You might not know that this creek runs under your neighborhood
Once, in an airport, I found a book about the London waterways that had disappeared from the landscape – by diversion into underground pipes, by being built over, dammed up, filled in, whatever – and found it fascinating – and not a little mysterious – to think about how little we sometimes understand the landscapes we inhabit.
Closer to home, though an elderly woman who lived her entire life in my neighborhood once told me of a creek that I thought she meant ran through where our alley is now located, I had no idea there was an underground waterway still winding through part of my neighborhood.
Maybe she was talking about Schoonmaker Creek.
Many people – including me – only know the creek as what looks more like a culvert running through the Washington Highlands. But it actually runs for a few miles to the northwest, hidden from view.
Schoonmaker Creek – a tributary of the Menomonee River named for Wauwatosa quarry owner John M. Schoonmaker, who owned the Silurian fossil reef that bears his name and that runs along Martin Drive from 64th to 66th Streets – originates in a swampy area beneath what is now Kops Park, which is bounded by Townsend, Concordia, 86th and 88th Streets.
You can see the source of the Schoonmaker on land owned by an A. Welch,
when this 19th century map was drawn. (PHOTO: Pinterest)
It runs southeast through the northeast corner of Cooper Park neighborhood, down through the southwestern part of Enderis Park, through Tosa's East Tosa, Pabst Park and the Highlands before joining the Milwaukee River south of 60th and State Streets, at Jacobus Park.
"Northeast, northwest and southwest was higher ground," wrote Ed Wilkommen in "Historic Wauwatosa, "so that runoff water had to flow southeastward. When this water reached the vicinity of what is now 66th and Lloyd Streets, it was stopped by a high east-west ridge we now call the Washington Highlands.
(PHOTOS: Reprinted courtesy of Historic Wauwatosa)
"A lake formed some 40 feet deep, back the water all the way to near what is now 81st and Burleigh Streets. When the water reached this depth it flowed over the top of the east-west ridge and ran southward into the Menomonee River. It took eons of time to slowly wear down this ridge and form a typical V-shaped valley in the former we now see."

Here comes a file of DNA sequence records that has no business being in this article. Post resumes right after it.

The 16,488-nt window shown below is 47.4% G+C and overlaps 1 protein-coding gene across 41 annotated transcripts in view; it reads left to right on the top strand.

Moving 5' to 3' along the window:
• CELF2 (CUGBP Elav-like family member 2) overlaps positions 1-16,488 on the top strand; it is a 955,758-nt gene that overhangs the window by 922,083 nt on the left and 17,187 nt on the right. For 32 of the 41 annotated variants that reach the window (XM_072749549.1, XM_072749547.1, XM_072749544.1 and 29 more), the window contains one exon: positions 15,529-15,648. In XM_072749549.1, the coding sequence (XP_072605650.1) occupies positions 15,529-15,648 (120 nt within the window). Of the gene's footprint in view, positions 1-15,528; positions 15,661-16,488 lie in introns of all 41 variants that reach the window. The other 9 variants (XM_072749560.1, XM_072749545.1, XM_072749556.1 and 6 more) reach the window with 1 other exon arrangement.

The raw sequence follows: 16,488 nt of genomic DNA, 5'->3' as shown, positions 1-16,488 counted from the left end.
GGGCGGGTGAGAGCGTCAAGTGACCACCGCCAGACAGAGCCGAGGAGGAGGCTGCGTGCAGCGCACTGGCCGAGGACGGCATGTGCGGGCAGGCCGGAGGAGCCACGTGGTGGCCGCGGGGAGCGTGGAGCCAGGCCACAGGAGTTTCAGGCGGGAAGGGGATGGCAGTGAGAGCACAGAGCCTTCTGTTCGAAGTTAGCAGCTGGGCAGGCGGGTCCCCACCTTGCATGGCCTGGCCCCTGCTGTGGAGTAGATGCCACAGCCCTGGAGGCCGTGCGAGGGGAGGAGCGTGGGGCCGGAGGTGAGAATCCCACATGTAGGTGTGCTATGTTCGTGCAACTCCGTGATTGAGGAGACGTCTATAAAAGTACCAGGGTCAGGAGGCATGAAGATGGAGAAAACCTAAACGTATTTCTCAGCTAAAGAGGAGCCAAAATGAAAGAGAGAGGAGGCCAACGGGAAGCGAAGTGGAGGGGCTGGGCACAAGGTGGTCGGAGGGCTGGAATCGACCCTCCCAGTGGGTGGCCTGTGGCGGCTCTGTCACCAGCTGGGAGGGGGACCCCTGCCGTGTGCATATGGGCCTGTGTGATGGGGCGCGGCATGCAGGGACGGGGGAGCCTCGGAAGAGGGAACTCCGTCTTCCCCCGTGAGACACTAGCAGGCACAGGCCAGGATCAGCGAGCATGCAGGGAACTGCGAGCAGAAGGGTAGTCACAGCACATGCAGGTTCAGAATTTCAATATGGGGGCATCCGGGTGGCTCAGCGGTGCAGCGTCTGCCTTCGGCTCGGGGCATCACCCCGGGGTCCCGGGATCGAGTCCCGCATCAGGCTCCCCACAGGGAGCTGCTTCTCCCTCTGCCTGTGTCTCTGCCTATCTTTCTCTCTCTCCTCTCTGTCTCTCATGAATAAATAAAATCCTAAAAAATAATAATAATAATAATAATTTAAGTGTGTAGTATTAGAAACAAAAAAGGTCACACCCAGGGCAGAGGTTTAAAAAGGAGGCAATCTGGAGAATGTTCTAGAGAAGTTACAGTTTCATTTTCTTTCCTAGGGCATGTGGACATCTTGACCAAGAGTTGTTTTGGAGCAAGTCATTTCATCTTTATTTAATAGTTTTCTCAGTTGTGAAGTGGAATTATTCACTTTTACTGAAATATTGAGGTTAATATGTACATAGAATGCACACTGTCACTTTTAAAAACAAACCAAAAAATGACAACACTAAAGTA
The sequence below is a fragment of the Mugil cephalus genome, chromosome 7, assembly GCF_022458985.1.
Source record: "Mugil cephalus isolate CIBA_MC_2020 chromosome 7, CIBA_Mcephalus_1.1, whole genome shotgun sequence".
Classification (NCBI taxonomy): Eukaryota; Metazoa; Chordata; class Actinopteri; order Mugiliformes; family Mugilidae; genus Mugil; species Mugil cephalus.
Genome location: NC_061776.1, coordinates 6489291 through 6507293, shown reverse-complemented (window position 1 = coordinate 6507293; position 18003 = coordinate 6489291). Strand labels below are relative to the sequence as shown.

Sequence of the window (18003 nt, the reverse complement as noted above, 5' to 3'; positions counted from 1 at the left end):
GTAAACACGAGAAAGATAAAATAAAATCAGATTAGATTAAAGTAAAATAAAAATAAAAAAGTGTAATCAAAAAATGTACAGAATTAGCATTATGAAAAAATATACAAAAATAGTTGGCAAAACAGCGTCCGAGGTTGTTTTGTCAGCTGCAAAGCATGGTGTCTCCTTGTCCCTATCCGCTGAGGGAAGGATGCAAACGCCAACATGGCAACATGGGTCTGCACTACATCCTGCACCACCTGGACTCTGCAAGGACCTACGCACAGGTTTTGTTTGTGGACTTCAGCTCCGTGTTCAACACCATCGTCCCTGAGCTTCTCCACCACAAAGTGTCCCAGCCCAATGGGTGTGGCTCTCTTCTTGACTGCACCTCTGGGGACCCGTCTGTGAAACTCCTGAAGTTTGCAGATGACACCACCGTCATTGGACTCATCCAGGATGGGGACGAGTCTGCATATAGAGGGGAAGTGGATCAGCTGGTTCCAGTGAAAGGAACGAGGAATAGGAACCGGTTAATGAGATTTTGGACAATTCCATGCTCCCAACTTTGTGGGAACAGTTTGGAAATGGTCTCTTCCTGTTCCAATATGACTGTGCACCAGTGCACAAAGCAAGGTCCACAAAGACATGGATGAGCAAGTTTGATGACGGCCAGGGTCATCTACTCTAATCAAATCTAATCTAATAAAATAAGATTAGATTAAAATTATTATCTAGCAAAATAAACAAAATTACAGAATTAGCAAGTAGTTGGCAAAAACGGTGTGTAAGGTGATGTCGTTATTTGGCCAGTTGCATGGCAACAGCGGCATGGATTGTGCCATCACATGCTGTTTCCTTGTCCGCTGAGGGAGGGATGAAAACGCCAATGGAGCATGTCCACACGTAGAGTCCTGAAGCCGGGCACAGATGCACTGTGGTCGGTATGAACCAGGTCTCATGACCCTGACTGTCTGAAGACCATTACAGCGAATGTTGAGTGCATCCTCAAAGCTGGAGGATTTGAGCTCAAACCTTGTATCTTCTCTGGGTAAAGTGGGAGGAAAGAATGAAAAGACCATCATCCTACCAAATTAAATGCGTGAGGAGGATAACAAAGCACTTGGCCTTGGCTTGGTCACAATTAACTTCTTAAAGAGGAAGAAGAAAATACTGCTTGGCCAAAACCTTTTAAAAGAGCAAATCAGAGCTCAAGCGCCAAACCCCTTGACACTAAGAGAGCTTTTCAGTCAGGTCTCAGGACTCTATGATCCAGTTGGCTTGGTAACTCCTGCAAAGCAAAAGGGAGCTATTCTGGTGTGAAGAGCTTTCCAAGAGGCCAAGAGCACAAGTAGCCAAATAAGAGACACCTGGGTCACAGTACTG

In the early 20th century, there was a footbridge over Schoonmaker Creek between 69th and 70th Streets, Wilkommen reports, adding that the creek was diverted, "along the south edge of North Avenue to 68th Street, where it turned south for 180 feet, then southeast in a ditch to the intersection of 67th Street and Garfield Avenue. It then angled under this intersection in a culvert, continued southeast in a ditch and ran down the back part of the lots on the west side of 66th Street.
"This necessitated small bridges over the creek so that the property owners could have access to the rear portions of their lots. The creek water went under Lloyd Street at 66th Street in a concrete culvert, and out into the open as it entered the Washington Highlands."
The newly "daylighted portion of the creek. (PHOTO: Milwaukee Metropolitan Sewerage District)
In the 1920s, some of the creek was diverted into ditches along the back lines of newly platted lots. In the 1930s, the creek was run into storm sewer pipes as neighborhoods along it developed.
Schoonmaker flows in an open channel through the Highlands and in 1939 was diverted back into subterranean pipes at Vliet Street that sent the water into the Menomonee River.
In 2015, MMSD "daylighted" the portion of that section from the railroad tracks running along State Street to the Menomonee River, near Jacobus Park.
Before daylighting (above) and after (below). (PHOTOS: Milwaukee Metropolitan Sewerage District)
There is a map being circulated that shows the creek's path in advance of a Nov. 13 open house, from 5 to 7 p.m., at the Wauwatosa City Hall on 76th and North.
The event, held by the City of Wauwatosa, MMSD and Southeastern Wisconsin Regional Planning Commission is focusing on the East Tosa Schoonmaker Flood Study.
According to the flyer:
"The extreme rain events of 2010 caused flooding throughout Southeastern Wisconsin, including Wauwatosa. The City of Wauwatosa, MMSD and SEWRPC have been working together on a comprehensive study to understand what possible investments in infrastructure could mitigate this flooding from reoccurring."
At the open house, SEWRPC will give a presentation on the history of the flooding and infrastructure alternatives that could prevent future flooding. Written comment from the public will also be solicited at the event.
"Please note," reads the flyer, "there are no recommendations as to how to proceed at this point in the study process."
Flooding, according to Wilkommen's history of the creek in "Historic Wauwatosa," has long been an issue for landowners and residents along the creek.
"As part of the a large storm sewer project ... the creek was put into (large-size storm sewer) pipes in 1935," he wrote. "Along North Avenue the pipes were laid along the south edge of the street, then they went along the east edge of 70th Street to Meinecke, the south edge of Meinecke Avenue to the lot line between 71st and 72nd Streets, and north along said lot line. Later, in cooperation with the City of Milwaukee, a large storm main was laid under Center Street to further drain this area."
If you're interested in the Schoonmaker and ideas for abating flooding related to it, go to the meeting to learn more and make your voice heard.
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